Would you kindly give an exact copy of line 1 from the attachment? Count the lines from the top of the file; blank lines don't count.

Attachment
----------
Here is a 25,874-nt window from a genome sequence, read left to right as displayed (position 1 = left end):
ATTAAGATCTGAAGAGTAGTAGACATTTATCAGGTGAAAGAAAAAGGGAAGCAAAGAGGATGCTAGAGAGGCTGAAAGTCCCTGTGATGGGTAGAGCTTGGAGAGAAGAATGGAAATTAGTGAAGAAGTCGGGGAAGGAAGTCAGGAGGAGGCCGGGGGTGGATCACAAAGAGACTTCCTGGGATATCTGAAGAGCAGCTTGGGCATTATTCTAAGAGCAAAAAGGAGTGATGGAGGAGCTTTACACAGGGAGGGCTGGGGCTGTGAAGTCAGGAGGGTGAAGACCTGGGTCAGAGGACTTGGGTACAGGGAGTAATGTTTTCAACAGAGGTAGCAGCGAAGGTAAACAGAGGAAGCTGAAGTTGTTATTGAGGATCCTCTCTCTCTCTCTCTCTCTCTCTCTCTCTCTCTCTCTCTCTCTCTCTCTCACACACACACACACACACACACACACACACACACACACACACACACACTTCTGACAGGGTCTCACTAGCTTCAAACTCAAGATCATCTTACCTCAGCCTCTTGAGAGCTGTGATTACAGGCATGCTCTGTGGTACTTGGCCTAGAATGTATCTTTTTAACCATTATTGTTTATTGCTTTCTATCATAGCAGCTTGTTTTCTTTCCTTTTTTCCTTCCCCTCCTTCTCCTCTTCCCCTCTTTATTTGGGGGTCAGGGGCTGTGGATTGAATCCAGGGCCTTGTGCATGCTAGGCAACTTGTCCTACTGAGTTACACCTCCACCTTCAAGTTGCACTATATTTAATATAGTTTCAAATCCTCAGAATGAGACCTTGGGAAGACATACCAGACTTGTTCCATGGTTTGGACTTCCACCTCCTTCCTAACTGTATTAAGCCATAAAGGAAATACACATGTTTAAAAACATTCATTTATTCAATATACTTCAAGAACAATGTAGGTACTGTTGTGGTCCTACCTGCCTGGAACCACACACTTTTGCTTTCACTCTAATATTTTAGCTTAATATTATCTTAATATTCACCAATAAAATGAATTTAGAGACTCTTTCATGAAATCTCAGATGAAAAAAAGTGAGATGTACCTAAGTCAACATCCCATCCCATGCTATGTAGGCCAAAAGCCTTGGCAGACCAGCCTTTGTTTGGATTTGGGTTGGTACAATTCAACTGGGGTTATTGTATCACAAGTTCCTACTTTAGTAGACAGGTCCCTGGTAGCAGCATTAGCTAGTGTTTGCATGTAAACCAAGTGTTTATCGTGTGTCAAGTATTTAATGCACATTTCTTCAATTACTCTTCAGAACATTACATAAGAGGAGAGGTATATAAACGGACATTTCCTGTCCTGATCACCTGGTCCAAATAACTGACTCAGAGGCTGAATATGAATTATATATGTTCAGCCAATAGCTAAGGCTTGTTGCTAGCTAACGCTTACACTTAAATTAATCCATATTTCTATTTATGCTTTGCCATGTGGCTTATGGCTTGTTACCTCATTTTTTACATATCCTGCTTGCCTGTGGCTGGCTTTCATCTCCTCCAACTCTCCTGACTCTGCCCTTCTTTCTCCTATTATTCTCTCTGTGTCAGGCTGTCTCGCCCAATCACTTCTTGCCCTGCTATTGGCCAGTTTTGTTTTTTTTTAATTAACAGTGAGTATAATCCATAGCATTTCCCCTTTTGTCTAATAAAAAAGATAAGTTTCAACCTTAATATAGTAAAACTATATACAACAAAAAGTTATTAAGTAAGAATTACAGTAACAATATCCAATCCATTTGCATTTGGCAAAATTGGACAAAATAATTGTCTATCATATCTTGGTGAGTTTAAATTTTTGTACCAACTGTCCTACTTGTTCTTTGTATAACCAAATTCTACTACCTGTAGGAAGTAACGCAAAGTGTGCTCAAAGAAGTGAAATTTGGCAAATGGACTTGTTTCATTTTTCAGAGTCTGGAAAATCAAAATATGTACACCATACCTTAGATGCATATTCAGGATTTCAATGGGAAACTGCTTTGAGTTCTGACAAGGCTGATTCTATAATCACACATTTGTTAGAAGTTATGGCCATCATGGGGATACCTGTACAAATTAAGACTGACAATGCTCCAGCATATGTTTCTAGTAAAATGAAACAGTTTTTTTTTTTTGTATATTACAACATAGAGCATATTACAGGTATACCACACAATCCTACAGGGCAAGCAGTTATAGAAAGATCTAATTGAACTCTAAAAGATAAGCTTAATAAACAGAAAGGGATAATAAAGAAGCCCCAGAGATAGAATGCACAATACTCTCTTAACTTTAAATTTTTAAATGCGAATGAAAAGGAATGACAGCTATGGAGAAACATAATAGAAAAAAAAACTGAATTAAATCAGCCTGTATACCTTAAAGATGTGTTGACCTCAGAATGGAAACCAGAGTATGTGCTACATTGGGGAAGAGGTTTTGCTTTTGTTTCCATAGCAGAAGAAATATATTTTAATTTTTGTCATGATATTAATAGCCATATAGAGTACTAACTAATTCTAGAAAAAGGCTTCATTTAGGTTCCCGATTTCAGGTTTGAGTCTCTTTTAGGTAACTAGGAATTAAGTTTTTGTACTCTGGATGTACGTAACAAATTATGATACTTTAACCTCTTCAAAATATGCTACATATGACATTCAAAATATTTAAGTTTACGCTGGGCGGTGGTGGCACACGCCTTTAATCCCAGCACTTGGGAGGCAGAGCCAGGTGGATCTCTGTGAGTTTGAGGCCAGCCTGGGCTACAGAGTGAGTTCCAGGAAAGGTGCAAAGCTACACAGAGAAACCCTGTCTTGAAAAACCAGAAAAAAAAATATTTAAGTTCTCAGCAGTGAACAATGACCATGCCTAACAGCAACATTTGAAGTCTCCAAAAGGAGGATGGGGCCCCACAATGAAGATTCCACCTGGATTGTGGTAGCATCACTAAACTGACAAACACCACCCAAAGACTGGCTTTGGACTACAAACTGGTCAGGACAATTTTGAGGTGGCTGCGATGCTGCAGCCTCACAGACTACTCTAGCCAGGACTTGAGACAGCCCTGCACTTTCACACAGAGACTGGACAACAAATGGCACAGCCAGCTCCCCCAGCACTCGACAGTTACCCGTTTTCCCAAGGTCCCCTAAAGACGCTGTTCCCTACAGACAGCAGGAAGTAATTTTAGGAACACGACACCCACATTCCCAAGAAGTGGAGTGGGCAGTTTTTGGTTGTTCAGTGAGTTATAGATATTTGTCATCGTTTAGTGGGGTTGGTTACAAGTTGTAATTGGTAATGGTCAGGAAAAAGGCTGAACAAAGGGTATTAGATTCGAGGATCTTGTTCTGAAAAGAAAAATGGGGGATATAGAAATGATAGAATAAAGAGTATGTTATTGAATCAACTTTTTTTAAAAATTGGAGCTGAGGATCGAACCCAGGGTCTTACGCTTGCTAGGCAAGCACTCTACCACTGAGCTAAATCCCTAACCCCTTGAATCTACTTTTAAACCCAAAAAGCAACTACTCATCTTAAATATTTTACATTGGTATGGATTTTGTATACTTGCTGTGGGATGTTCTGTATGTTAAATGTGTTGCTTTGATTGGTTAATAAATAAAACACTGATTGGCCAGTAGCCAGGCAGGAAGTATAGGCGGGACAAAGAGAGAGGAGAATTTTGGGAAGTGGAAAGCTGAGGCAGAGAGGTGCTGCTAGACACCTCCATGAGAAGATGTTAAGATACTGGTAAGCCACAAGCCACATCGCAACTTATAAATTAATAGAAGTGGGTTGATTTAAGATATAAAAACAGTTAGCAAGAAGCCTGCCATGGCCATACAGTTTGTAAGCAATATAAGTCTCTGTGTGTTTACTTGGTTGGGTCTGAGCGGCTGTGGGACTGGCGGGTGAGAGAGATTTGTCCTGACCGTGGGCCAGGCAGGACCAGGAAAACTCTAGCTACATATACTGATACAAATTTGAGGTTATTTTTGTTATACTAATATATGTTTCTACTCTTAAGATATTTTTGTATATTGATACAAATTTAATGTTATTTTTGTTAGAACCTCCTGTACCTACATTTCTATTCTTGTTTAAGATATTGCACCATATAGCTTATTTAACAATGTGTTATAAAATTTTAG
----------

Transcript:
Here is a 25,874-nt window from a genome sequence, read left to right as displayed (position 1 = left end):